Cameron Mesirow’s music is the kind of multi-genre brew that’s difficult to categorize. As Ring, her 2010 debut as Glasser, demonstrated, there’s a flair for Tanlines-style tropicalia that informs her dreamy, wide-open sound, but little else in the way of some grand, unifying approach. And while calling Mesirow an “electronic artist” is technically accurate, it’s also misleading: The L.A. singer-songwriter’s organic experiments don’t sound like the result of a studio-bound, hunched-over-the-soundboard architect, but instead a sky-gazing rolling stone possessed by her wanderlust, like Andrew Bird armed with a sequencer. Thus, Interiors is nothing its title implies, but rather, outdoorsy, unstructured, whimsical, and, thanks to Mesirow’s unflagging creativity, wonderfully defiant of conventional labels.
The album invites obvious comparisons to both Björk and Imogen Heap, and while Mesirow’s voice is a dead ringer for the latter, both clearly serve as influences propelling the album’s tracks forward. The word “propelling” is relevant on more than just a figurative level, as Interiors derives its sense of motion primarily from Mesirow’s baroque arrangements of trickling beats and other spindly percussive elements, a technique that can be traced back to Vespertine and Speak for Yourself. Much like the assembly-line structure of Atoms for Peace’s similarly teeming Amok, Mesirow’s latest is a feat of stunning syncopation, its various moving components perfectly administered to mimic a Rube Goldberg machine. To wit, “Dissect” is a cloud of fuzzy synths and electro-harps until its shuffling beat starts up and contextualizes all the once-random notes, revealing a glimmering sonic jigsaw of melodies and rhythms.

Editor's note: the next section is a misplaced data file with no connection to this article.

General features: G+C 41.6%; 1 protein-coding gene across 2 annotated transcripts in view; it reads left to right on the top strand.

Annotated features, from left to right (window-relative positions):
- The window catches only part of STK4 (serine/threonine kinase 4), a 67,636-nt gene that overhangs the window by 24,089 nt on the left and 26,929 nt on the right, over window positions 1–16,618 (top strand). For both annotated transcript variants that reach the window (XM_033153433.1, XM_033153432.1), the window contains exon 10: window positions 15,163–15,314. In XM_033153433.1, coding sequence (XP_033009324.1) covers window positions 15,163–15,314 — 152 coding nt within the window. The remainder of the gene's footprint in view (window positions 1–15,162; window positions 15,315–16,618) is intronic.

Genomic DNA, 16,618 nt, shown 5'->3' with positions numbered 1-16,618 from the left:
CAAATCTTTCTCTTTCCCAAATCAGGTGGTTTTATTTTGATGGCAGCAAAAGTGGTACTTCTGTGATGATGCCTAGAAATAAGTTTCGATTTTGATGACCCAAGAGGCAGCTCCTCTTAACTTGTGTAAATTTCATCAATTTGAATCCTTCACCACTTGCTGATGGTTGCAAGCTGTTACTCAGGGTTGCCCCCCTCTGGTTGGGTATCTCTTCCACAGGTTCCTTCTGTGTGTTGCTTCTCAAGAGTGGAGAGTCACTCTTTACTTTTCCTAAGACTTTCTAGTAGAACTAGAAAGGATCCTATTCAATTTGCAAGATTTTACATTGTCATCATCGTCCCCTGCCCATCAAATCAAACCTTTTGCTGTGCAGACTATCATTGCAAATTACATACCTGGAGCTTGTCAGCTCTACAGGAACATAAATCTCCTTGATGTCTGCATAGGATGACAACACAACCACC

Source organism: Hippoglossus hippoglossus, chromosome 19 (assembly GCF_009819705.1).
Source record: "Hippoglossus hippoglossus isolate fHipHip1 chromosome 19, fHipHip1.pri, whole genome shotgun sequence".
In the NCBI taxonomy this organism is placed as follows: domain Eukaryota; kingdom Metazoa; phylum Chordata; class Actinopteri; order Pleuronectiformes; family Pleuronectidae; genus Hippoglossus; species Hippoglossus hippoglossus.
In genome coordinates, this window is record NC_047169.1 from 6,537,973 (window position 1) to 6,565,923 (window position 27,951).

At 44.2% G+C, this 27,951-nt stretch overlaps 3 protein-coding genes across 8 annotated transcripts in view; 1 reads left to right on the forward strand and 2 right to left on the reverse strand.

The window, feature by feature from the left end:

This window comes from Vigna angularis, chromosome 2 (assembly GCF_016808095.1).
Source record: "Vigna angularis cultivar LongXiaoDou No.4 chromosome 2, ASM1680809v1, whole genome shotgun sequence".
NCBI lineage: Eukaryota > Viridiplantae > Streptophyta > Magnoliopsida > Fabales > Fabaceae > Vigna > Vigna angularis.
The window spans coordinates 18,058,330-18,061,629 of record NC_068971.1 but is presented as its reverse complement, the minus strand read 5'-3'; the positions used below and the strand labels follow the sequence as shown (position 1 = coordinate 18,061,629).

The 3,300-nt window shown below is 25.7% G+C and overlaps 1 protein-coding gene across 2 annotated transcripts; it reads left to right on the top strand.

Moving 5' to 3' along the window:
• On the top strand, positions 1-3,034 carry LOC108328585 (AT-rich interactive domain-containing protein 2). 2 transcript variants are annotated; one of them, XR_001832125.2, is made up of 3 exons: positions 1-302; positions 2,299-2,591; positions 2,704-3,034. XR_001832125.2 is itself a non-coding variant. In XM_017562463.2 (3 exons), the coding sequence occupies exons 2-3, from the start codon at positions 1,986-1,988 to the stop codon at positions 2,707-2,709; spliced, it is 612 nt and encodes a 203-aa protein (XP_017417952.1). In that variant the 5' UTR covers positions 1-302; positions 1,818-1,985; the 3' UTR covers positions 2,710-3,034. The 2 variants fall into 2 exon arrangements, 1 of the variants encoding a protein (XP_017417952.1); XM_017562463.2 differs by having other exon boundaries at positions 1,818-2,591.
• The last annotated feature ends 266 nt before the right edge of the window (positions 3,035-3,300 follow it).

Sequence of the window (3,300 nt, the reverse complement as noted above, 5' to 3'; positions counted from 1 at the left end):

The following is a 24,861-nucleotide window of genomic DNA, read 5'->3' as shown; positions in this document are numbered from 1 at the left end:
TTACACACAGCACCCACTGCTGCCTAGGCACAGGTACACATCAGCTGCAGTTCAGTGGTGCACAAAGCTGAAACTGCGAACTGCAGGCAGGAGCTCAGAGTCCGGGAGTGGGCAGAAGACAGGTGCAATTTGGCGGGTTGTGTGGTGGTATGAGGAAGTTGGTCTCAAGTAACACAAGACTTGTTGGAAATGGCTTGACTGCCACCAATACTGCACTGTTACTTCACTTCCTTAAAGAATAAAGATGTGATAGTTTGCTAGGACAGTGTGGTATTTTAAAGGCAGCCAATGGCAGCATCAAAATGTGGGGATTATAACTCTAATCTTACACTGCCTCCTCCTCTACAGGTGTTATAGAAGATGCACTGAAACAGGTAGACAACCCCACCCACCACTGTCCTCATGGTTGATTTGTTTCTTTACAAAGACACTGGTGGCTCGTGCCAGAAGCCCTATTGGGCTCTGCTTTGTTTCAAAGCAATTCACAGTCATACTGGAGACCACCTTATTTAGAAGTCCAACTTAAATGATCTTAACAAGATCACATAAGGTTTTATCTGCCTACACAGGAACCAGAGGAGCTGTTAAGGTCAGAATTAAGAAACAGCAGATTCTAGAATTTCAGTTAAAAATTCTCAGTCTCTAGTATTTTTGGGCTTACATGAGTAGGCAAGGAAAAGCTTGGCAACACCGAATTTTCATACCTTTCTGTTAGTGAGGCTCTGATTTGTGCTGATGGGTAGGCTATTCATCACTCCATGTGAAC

Elsewhere, Mesirow has perfected the art of imitation as flattery. Opening track “Shape” is a gorgeous synth-pop tune reminiscent of Björk’s “Hyperballad” and “Headphones,” while “Divide” borrows the plucked, monophonic strings of Chinese folk music, layering them with funkily pulsing drumpads to deliver a kind of mystical and meditative R&B jam. Indeed, Mesirow’s sophomore effort is a busy album with ideas both new and appropriated, but she keeps a strong, steady handle on their complex assemblage, demanding a dozen or so plays before one can fully appreciate its countless tiers of arrangement. But it takes only one listen to realize the album’s title refers not to any physical place, but instead, those intimate mental spaces that contain the ideas that become art and music and other acts of human creativity, spaces that Mesirow taps into with uncommon regularity.